Soundness Test of Cement

1. objective

It is very important that the cement after setting shall not undergo any appreciable change of volume. Certain cements have been found to undergo a large expansion after setting causing disruption of the set and hardened mass. This will cause serious difficulties for the durability of structures when such cement is used. The unsoundness in cement is due to the presence of excess of free lime than that could be combined with acidic oxide at the kiln. It is also likely that too high a proportion of magnesium content or calcium sulphate content may cause unsoundness in cement. Soundness of cement may be determined by two methods, namely Le-Chatelier method and autoclave method.

In the soundness test a specimen of hardened cement paste is boiled for a fixed time so that any tendency to expand is speeded up and can be detected. Soundness means the ability to resist volume expansion.

2. apparatus required


Fig. 1: Le-Chateliers Apparatus

Le- Chatelier apparatus conforming to IS : 5514-1969


Fig. 2: Schematic of Le-Chateliers Apparatus

Consist of a small split cylinder of spring brass to other non-corrodible metal of 0.5mm thickness forming a mould of 30mm internal diameter and 30mm high. On either side of the split, two indicators are brazed suitably with pointed ends made of 2mm diameter brass wire in such a way that the distance of these ends to the centre of the cylinder is 165mm. The split cylinder will be kept between two glass plates. The temperature of the moulding room, dry materials and water shall be maintained at 27±2°C The relative humidity of the laboratory shall be 65 ± 5 percent. The moist closet or moist room shall be maintained at 27 ± 2°C and at a relative humidity of not less than 90 percent.


Fig. 3: Water bath

Water bath capable of containing immersed Le-Chatelier moulds with specimens and of raising their temperature from 27±2°C to boiling in 27±3 minutes.


Fig. 4: Vernier Calliper

Vernier Calliper should be able to measure upto 30 mm with least count of 0.1 mm


Fig. 5: Balance

On balance in use, the permissible variation at a load of 1000 g shall be ± 1.0 g. The permissible variation on new balance shall be one-half of this value. The sensibility reciprocal shall be not greater than twice the permissible variation.


The permissible variations on weights in use in weighing the cement shall be as prescribed in Table 1.

Table 1 : Permissible Variations on Weights

Weight (g) Permissible Variation on Weights in use Plus or Minus (g)
500 0.35
300 0.30
250 0.25
200 0.20
100 0.15
50 0.10
20 0.05
10 0.04
5 0.03
2 0.02
1 0.01

3. reference

IS 4031(Part 3):1988 Methods of Physical Test for Hydraulic Cement: Determination of Soundness. Reaffirmed- May 2014

4. procedure

    1. Place the lightly oiled mould on a lightly oiled glass sheet and fill it with cement paste formed by gauging cement with 0.78 times the water required to give a paste of standard consistency. [refer IS : 4031 (Part 4 )-1988].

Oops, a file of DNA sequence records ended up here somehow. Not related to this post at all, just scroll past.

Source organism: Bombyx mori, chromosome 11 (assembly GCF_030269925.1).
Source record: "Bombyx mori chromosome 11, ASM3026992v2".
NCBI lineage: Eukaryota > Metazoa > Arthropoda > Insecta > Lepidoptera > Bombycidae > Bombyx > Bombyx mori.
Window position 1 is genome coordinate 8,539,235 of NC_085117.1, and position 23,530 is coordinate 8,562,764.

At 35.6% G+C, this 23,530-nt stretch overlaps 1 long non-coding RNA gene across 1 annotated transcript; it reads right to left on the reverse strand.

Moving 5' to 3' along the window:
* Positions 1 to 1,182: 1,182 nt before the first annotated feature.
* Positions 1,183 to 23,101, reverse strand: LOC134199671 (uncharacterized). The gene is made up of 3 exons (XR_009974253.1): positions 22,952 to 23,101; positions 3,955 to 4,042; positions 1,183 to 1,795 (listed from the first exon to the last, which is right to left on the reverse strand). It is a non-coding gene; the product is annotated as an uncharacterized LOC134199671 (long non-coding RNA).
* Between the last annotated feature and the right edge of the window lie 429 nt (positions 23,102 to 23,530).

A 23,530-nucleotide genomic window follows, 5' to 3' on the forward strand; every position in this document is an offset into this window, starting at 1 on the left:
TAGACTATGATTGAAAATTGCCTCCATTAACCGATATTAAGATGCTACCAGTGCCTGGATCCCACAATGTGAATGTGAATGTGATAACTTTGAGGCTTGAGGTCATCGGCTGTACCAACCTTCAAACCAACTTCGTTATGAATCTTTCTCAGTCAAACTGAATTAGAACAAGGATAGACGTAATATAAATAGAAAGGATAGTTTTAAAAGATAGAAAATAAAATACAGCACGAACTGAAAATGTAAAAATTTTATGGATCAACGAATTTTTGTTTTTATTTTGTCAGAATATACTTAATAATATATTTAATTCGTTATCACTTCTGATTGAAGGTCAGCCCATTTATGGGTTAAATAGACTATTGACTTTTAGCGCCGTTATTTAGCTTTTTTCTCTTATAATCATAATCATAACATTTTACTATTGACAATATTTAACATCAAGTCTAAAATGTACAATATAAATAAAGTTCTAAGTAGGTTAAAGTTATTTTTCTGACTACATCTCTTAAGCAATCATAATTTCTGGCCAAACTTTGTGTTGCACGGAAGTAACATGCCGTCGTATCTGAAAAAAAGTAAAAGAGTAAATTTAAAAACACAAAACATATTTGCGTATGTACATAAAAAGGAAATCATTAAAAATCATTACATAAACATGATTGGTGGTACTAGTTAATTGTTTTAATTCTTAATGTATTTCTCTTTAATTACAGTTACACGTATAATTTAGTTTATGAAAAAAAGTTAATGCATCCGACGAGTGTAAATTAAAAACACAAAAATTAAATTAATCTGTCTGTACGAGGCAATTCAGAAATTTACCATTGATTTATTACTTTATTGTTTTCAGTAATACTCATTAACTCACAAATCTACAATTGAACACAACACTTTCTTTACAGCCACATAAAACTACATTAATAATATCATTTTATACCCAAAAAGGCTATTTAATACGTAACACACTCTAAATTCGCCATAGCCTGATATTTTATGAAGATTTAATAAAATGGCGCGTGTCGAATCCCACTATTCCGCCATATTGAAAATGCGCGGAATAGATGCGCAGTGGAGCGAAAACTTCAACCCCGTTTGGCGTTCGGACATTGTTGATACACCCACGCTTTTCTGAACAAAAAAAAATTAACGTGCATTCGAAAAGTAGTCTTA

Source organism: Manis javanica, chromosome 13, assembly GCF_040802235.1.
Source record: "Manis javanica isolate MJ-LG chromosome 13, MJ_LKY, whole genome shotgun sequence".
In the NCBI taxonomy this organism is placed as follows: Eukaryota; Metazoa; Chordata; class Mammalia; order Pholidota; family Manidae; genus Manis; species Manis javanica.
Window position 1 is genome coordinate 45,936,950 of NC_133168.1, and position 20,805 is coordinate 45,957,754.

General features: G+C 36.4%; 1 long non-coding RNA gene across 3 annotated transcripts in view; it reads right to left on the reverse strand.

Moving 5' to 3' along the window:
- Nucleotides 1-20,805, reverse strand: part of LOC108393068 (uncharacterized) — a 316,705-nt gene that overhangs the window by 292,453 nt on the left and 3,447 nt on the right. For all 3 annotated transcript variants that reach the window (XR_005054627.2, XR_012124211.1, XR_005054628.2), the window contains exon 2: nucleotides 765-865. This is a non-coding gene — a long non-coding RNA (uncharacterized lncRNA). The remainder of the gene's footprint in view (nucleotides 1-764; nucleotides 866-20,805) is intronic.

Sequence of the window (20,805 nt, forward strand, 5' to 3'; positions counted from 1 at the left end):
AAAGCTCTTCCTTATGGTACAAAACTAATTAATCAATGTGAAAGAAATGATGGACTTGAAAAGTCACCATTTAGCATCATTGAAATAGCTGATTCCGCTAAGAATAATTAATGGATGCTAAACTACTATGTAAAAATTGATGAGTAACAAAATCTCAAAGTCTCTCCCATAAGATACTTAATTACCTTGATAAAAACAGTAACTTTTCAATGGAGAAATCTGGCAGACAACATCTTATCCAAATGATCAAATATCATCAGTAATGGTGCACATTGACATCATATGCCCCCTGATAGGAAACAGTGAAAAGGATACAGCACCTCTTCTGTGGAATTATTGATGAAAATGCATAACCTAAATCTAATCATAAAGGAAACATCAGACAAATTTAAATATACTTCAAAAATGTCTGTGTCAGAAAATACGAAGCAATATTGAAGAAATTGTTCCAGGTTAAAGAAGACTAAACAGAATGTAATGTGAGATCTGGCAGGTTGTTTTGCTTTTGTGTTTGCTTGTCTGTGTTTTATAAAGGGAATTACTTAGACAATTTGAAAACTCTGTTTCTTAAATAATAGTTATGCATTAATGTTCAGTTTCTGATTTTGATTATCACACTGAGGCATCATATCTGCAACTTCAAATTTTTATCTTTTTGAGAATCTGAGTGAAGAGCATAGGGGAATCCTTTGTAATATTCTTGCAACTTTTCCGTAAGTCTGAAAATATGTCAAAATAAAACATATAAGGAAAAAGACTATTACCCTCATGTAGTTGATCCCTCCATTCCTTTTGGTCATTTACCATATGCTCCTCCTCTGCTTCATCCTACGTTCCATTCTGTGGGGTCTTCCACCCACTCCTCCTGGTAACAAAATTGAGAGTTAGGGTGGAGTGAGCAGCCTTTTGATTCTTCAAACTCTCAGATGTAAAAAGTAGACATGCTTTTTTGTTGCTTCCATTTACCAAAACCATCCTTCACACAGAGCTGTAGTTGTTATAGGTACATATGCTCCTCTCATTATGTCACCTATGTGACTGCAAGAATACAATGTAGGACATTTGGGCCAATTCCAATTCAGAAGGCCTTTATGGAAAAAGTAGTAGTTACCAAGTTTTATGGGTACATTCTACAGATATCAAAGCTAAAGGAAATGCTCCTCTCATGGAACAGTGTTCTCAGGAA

2. Cover the mould with another piece of lightly oiled glass sheet, place a small weight on this covering glass sheet and immediately submerge the whole assembly in water at a temperature of 27 ± 2°C and keep there for 24 hours.
    3. Measure the distance separating the indicator points to the nearest 0.5 mm. Submerge the mould again in water at the temperature prescribed above.
    4. Bring the water to boiling, with the mould kept submerged, in 25 to 30 minutes, and keep it boiling for three hours. Remove the mould from the water, allow it to cool and measure the distance between the indicator points.
    5. The difference between these two measurements indicates the expansion of the cement. This must not exceed 10 mm for ordinary, rapid hardening and low heat Portland cements. If in case the expansion is more than 10 mm as tested above, the cement is said to be unsound.

    5. observation and recording

    Soundness/expansion of cement = L1-L2

    L1=Measurement taken after 24 hours of immersion in water at a temp. of 27 ± 20C

    L2=Measurement taken after 3 hours of immersion in water at boiling temperature.

    Calculate the mean of two values to the nearest 0.5 mm.

    6. Discussions

    1. In the event of cement failing to comply with the specified requirements, a further test should be made from another portion of the same sample in manner described above, but after aeration (done by spreading out to a depth of 75 mm and store it for 7 days in an atmosphere maintained at 27±2°C and relative humidity of 50 to 80 percent).
    2. Volume expansion in cement mortar or in cement concrete is caused by the presence of unburnt lime (CaO), dead burnt MgO and also CaSO4.
    3. By Le-chatelier method we can only find out presence of unburnt lime (CaO).
    4. Presence of unburnt lime may develop cracks in the cement because of increase in volume.
    5. Free lime (CaO) and Magnesia (MgO) are known to react with water very slowly and increase in volume considerably, which result in cracking, distortion and disintegration.

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